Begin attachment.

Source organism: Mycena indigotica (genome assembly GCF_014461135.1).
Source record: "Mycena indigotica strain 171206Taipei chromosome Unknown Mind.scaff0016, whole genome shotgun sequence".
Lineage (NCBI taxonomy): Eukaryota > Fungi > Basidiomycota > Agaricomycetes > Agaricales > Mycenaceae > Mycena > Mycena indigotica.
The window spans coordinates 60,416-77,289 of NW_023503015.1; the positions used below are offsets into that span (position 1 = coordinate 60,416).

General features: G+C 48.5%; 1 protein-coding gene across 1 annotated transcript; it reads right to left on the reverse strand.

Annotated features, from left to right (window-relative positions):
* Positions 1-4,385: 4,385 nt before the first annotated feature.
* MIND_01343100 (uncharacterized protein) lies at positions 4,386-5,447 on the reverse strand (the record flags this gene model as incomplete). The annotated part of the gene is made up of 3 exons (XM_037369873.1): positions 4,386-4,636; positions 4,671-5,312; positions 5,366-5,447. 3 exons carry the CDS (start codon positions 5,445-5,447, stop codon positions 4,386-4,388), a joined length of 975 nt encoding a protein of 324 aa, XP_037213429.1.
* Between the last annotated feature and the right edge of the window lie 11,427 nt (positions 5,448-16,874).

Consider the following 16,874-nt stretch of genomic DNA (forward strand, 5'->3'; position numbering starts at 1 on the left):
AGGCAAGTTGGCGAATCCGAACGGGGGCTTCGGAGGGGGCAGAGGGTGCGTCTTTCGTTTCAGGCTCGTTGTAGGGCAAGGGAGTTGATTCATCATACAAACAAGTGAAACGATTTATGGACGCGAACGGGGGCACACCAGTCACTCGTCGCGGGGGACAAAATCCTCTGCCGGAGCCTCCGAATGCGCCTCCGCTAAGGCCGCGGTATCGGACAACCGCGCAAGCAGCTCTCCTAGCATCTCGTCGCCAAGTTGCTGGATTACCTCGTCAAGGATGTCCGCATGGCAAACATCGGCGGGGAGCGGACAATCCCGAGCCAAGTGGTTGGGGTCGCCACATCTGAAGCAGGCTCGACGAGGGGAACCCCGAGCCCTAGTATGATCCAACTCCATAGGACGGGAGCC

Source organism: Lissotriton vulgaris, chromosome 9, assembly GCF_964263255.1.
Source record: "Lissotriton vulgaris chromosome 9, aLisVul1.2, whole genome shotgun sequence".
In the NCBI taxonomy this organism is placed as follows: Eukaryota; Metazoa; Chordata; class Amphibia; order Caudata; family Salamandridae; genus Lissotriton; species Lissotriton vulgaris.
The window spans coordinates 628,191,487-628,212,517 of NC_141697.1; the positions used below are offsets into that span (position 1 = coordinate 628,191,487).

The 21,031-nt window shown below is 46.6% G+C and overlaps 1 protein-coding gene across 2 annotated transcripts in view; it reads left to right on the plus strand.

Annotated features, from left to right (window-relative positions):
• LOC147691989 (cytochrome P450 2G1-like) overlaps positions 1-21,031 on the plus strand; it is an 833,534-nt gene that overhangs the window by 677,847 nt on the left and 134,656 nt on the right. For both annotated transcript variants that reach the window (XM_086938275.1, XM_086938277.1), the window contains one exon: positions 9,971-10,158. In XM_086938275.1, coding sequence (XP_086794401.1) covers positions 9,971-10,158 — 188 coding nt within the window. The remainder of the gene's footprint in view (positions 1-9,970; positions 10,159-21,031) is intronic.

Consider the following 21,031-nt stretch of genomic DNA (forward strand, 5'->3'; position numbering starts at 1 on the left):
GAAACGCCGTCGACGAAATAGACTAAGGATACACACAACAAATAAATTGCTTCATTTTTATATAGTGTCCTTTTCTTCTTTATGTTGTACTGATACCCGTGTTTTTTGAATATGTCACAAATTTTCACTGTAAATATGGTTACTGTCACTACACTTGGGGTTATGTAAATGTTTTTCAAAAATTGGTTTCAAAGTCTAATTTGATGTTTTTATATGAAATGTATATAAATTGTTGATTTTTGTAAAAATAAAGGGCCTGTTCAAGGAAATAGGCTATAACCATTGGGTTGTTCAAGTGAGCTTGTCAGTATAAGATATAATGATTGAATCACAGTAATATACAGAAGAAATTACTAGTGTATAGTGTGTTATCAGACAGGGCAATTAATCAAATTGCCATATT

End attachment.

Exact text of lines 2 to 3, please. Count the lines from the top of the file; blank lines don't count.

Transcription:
Source record: "Mycena indigotica strain 171206Taipei chromosome Unknown Mind.scaff0016, whole genome shotgun sequence".
Lineage (NCBI taxonomy): Eukaryota > Fungi > Basidiomycota > Agaricomycetes > Agaricales > Mycenaceae > Mycena > Mycena indigotica.